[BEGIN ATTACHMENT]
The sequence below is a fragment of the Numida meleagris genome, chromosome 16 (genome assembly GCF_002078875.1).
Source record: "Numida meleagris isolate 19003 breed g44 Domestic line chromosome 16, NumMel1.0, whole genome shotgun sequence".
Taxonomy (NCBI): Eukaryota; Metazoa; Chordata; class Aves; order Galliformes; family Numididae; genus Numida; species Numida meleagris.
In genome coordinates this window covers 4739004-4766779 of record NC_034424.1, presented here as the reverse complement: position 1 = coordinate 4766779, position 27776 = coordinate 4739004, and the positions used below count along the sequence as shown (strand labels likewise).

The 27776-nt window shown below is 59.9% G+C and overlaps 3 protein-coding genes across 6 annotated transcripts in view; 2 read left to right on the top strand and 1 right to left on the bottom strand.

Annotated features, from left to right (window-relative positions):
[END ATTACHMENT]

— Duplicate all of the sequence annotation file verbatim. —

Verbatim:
The sequence below is a fragment of the Numida meleagris genome, chromosome 16 (genome assembly GCF_002078875.1).
Source record: "Numida meleagris isolate 19003 breed g44 Domestic line chromosome 16, NumMel1.0, whole genome shotgun sequence".
Taxonomy (NCBI): Eukaryota; Metazoa; Chordata; class Aves; order Galliformes; family Numididae; genus Numida; species Numida meleagris.
In genome coordinates this window covers 4739004-4766779 of record NC_034424.1, presented here as the reverse complement: position 1 = coordinate 4766779, position 27776 = coordinate 4739004, and the positions used below count along the sequence as shown (strand labels likewise).

The 27776-nt window shown below is 59.9% G+C and overlaps 3 protein-coding genes across 6 annotated transcripts in view; 2 read left to right on the top strand and 1 right to left on the bottom strand.

Annotated features, from left to right (window-relative positions):